While modern life would not be possible without plastics, the CIAC says there needs to be better post-use management of plastic products including advanced recycling, or a so-called “circular economy” where plastics are seen as a resource or feedstock for new products, not a waste. 

Some companies have already started making significant investments to generate recyclable plastics.  

For example, Inter Pipeline Ltd.’s $4.3 billion Heartland Petrochemical Complex near Edmonton started operating in 2023. It produces a recyclable plastic called polypropylene from propane, with 65 per cent lower emissions than the global average thanks to the facility’s integrated design. 

Achieving a circular economy – where 90 per cent of post-consumer plastic waste is diverted or recycled – would benefit Canada’s economy, according to the CIAC.  

Deloitte study, commissioned by Environment & Climate Change Canada, estimated diverting or reusing 90 per cent of post-consumer plastic waste by 2030 will save $500 million annually while creating 42,000 direct and indirect jobs. It would also cut Canada’s annual CO2 emissions by 1.8 megatonnes.  

Right now, about 85 per cent of plastics end up in Canada’s landfills. To reach the 90 per cent diversion rate, Seaman says Canada must improve its infrastructure to collect and process the plastic waste currently being landfilled. 

But she also says the industry rather than municipalities need to take responsibility for recycling plastic waste.  

“This concept is referred to as extended producer responsibility. Municipalities have the responsibility for managing recycling within a waste management system. Given the competing costs and priorities, they don’t have the incentive to invest into recycling infrastructure when landfill space was the most cost-effective solution for them,” she says.  

“Putting that responsibility on the producers who put the products on the market makes the most sense…The industry is adapting, and we hope government policy will recognize this opportunity for Canada to meet our climate goals while growing our economy.” 

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Decarbonization deal opens new chapter in Alberta-Japan relationship

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From the Canadian Energy Centre

By Will Gibson

Agreement represents a homecoming for JAPEX, which first started work in the Alberta oil sands in 1978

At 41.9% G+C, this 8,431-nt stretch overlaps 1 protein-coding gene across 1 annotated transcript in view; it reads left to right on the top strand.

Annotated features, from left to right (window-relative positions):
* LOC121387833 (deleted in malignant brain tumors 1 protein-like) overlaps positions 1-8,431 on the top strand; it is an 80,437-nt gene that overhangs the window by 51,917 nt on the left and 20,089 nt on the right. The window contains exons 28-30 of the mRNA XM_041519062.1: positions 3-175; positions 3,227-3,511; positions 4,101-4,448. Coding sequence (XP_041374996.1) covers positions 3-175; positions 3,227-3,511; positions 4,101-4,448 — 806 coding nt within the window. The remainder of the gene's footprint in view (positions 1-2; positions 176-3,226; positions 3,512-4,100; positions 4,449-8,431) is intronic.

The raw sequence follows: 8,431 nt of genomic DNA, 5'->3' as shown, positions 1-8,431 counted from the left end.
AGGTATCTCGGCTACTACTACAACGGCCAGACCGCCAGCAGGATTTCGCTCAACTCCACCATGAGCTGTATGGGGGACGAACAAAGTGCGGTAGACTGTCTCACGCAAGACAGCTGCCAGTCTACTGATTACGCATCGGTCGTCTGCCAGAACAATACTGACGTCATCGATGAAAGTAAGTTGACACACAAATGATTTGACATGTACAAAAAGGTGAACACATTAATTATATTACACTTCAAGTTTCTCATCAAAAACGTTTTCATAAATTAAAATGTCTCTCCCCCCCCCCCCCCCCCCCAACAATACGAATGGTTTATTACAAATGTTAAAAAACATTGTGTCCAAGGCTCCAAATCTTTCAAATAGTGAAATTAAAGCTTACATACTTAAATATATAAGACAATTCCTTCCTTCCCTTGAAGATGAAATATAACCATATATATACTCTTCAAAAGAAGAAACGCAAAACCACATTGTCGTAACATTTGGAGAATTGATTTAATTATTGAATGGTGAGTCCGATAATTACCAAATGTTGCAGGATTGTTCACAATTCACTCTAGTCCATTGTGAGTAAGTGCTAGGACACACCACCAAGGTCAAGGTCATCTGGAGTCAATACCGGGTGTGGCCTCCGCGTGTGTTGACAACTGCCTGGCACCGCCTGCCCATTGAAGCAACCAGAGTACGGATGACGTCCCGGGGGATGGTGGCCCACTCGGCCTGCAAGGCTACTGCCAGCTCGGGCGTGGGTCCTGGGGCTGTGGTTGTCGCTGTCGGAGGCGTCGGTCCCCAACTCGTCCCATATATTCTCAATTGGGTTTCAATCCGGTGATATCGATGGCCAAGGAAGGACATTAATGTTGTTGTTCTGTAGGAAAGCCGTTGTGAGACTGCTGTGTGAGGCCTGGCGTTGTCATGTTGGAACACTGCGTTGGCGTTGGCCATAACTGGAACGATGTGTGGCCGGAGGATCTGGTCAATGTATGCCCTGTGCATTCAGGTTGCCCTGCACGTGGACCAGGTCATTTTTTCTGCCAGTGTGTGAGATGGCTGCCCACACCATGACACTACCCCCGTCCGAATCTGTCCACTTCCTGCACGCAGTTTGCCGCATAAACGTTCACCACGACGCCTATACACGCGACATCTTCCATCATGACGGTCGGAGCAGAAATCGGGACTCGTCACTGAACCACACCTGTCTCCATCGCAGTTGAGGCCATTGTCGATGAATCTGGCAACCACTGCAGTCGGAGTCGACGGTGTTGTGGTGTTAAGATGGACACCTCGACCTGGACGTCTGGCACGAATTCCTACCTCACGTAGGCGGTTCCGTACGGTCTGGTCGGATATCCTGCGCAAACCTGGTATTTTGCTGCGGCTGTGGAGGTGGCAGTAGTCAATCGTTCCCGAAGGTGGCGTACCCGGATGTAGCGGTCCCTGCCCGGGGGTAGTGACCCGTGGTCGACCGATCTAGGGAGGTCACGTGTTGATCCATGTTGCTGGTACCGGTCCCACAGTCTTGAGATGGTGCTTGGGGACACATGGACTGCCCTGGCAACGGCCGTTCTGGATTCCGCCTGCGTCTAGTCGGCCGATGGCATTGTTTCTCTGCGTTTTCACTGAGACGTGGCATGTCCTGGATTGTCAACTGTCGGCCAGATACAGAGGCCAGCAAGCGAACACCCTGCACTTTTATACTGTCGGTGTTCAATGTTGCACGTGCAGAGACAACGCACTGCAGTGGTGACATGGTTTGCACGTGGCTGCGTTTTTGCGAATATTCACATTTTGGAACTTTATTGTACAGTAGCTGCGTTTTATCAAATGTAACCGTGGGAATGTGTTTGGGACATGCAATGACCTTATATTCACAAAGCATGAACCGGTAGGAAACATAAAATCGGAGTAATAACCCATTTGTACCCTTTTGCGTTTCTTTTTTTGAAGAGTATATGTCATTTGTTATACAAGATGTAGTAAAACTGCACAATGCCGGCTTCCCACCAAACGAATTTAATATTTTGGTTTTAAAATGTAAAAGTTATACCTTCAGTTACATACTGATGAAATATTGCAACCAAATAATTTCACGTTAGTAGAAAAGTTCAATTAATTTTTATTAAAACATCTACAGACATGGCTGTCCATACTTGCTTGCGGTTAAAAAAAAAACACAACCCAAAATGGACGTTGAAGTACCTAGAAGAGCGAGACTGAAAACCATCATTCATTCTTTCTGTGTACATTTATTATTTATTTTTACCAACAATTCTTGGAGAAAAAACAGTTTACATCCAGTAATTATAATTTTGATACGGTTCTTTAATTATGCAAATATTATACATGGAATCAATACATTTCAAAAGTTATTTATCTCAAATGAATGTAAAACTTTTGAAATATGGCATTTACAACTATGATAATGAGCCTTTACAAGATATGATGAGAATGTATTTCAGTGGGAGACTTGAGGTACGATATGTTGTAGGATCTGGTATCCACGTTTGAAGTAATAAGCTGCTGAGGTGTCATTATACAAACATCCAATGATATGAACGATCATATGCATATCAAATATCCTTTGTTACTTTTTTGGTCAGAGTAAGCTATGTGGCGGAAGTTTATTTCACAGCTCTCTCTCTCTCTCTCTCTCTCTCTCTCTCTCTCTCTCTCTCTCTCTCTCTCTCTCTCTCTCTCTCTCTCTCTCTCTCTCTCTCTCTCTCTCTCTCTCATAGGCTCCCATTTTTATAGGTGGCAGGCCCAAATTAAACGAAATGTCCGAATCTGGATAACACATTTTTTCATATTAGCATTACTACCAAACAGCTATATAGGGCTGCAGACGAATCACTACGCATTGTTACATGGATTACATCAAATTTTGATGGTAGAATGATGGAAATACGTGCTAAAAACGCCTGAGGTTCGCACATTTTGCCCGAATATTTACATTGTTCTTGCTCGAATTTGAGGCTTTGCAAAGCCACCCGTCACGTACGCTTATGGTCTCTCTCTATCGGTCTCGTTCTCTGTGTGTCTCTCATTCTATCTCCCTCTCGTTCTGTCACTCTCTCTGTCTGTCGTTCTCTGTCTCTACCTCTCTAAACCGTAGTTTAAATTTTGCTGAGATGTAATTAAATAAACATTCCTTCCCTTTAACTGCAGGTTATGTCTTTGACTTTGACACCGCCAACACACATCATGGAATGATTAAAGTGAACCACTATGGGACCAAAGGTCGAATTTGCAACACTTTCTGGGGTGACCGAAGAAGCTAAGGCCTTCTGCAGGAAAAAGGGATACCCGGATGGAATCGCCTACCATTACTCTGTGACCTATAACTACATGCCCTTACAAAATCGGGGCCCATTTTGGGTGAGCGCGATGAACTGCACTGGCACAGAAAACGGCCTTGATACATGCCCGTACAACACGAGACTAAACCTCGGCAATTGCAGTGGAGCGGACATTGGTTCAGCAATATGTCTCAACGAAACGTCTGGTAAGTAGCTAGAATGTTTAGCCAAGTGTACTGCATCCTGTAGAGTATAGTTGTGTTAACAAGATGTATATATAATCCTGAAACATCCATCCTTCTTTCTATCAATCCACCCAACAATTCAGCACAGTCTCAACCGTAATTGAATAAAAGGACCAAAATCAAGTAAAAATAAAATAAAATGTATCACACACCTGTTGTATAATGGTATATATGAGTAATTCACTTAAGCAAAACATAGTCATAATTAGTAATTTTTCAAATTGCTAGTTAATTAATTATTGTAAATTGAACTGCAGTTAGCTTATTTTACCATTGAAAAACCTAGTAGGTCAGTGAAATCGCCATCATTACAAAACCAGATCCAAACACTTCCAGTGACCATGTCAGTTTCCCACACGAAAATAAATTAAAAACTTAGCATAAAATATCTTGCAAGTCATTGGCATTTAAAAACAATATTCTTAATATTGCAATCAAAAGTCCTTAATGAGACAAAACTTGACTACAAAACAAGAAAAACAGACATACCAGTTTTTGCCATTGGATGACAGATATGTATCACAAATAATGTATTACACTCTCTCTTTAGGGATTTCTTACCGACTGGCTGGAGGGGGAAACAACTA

new agreement that will see Japan Petroleum Exploration Company (JAPEX) invest in decarbonization opportunities in Alberta made history while also being rooted in the past, in the eyes of Gary Mar. 

JAPEX is seeking to develop projects in carbon capture and storage (CCS), hydrogen and bioenergy. It’s part of the company’s JAPEX2050 strategy toward carbon neutrality. 

“This new endeavour is a great opportunity that demonstrates the world is changing but the relationships endure,” says Mar, the province’s former trade envoy to Asia and the current CEO of the Canada West Foundation 

“Alberta’s very first international office was opened in Tokyo in 1981. And we have built a tremendous soft infrastructure that includes partnerships between a dozen Alberta and Japanese universities.” 

For JAPEX, the agreement represents something of a homecoming for the company that first started work in the Alberta oil sands in 1978 and operated one of the first in situ (or drilled) oil projects for nearly two decades before selling its stake in 2018. 

We are now aiming to come back to Alberta and contribute to its decarbonization,” JAPEX president of overseas business Tomomi Yamada said in a statement.  

Mar says the memorandum of understanding signed this March between JAPEX and the crown corporation Invest Alberta stems from a strong relationship built over decades.  

“You cant be considered a reliable partner for a new venture if you havent been a reliable partner for decades in the past,” says Mar.  

Economies change and worlds needs change but strong relationships are important factor in whom you do business with.” 

Alberta’s established CCS infrastructure has already attracted new investment, including Air Products’ $1.6-billion net zero hydrogen complex and Dow Chemicals’ $8.8-billion net zero petrochemical complex 

Mar sees JAPEX’s deal with Invest Alberta opening a whole new market of potential carbon neutral investors in the Pacific Rim. 

“When other countries who are partners in the Trans-Pacific Partnership (TPP) see JAPEX invest in this decarbonization opportunities and net zero projects in Alberta, it will send a very clear signal to others in the TPP about the potential,” Mar says.  

“This deal may come from the decades-long relationship between Alberta and Japan but can also serve as a signpost for decades to come.”